UN chief warns oceans are ‘under threat as never before’

In this 2016 photo provided by NOAA, a bluefin trevally swims on a reef off Hawaii's island of Kahoolawe. U.S. officials say the first-ever assessment of Hawaii's reef fish shows that 11 of 27 species are experiencing some level of overfishing. Researchers with the National Oceanic and Atmospheric Administration's Pacific Islands Fisheries Science Center announced in a statement Monday, March 6, 2017 that 11 species including ulua, five surgeonfishes, two goatfishes, and three parrotfishes are being overfished. (Jeanette Clark/NOAA Fisheries via AP)

UNITED NATIONS (AP) — Secretary-General Antonio Guterres has opened the first-ever U.N. conference on oceans with a warning that the lifeblood of the planet is “under threat as never before,” with one recent study warning that discarded plastic garbage could outweigh fish by 2050 if nothing is done.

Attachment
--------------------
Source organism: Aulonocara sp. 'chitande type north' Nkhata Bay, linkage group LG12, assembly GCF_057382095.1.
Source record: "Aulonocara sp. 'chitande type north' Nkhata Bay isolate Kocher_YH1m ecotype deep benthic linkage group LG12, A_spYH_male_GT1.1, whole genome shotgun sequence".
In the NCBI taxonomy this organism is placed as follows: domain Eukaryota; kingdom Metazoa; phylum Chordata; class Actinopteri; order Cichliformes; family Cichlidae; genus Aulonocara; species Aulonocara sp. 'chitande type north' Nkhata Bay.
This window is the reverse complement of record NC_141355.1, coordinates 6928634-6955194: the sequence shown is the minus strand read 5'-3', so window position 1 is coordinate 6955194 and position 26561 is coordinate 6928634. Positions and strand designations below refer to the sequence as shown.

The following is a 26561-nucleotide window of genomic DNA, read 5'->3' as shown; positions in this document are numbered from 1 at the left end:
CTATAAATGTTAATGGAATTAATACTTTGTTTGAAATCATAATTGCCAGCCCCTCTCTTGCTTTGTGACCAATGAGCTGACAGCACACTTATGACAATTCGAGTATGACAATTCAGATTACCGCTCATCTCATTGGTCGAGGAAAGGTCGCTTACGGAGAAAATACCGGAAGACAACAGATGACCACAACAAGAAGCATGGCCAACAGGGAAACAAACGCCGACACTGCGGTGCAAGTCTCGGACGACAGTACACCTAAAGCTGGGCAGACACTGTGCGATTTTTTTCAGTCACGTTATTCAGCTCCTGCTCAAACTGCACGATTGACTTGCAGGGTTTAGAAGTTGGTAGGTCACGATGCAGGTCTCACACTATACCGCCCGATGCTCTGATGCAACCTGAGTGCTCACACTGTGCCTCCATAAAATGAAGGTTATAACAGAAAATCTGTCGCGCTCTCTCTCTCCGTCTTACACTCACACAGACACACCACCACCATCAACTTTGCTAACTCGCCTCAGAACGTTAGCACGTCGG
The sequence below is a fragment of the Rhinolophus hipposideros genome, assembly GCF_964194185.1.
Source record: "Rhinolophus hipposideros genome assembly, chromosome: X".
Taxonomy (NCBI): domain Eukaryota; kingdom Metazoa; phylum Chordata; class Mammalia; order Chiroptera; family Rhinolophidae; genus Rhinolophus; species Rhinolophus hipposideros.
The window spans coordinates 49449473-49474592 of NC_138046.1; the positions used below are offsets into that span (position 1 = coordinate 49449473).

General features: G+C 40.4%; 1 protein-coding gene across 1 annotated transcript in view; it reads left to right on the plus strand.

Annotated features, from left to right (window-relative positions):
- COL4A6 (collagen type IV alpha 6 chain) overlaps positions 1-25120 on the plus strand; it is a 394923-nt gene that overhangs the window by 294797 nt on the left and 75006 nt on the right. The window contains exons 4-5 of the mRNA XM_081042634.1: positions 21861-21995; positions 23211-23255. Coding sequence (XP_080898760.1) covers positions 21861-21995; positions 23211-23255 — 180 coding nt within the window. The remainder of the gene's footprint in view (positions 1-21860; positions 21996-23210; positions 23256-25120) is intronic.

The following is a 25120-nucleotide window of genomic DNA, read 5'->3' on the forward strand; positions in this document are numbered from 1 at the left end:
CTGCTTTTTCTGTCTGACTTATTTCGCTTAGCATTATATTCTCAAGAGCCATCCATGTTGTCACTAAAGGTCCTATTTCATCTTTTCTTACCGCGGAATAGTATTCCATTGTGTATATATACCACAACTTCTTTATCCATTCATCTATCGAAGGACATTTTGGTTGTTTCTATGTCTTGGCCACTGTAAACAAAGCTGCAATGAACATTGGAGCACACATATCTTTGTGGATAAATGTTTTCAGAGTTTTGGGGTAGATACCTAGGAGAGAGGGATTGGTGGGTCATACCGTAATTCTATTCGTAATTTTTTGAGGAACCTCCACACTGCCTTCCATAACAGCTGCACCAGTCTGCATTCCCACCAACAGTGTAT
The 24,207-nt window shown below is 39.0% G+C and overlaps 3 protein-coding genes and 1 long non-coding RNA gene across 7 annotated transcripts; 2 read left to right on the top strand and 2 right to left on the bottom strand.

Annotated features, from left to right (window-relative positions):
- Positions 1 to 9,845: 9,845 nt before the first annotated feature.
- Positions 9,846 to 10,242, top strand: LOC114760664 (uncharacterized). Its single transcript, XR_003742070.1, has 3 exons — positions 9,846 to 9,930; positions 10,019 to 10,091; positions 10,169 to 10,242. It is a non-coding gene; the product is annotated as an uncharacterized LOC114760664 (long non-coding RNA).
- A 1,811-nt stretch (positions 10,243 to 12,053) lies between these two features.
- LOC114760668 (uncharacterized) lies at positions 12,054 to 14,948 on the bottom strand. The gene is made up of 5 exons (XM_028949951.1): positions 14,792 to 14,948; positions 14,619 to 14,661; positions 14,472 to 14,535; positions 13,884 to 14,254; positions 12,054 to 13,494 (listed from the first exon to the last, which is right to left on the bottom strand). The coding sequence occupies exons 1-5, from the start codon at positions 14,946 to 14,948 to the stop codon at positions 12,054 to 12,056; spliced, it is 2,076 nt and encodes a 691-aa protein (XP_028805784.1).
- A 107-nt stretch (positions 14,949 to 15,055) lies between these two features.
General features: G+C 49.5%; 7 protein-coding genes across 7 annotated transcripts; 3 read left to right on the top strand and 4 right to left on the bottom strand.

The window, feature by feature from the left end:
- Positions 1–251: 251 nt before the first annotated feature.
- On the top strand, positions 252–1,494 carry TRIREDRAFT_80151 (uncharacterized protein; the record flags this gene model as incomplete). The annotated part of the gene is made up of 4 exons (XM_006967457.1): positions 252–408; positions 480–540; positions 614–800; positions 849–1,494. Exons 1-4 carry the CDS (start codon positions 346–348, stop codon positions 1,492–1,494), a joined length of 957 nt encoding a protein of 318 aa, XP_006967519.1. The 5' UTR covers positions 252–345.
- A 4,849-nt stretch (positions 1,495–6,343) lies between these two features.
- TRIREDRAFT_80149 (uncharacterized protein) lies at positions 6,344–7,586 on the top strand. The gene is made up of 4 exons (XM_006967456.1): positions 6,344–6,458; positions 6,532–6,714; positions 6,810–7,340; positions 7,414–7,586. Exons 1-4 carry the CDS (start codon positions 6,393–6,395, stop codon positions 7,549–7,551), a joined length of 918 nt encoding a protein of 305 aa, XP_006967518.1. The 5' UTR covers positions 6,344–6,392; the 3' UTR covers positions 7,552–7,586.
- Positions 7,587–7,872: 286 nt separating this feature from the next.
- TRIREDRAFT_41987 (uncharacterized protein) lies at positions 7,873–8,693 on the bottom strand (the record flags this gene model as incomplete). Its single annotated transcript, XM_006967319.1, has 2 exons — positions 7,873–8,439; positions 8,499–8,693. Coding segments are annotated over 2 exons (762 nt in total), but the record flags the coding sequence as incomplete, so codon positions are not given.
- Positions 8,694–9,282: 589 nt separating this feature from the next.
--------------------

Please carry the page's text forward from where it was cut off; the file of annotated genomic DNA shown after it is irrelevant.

The U.N. chief told presidents, ministers, diplomats and environmental activists from nearly 200 countries on Monday that oceans are being severely damaged by pollution, overfishing and the effects of climate change as well as refuse.

Guterres said the aim of the five-day conference is “to turn the tide” and solve the problems that “we created.”

He said competing territorial and fights over natural resources have blocked progress for far too long.

“We must put aside short-term national gain to prevent long-term global catastrophe,” the secretary-general said.

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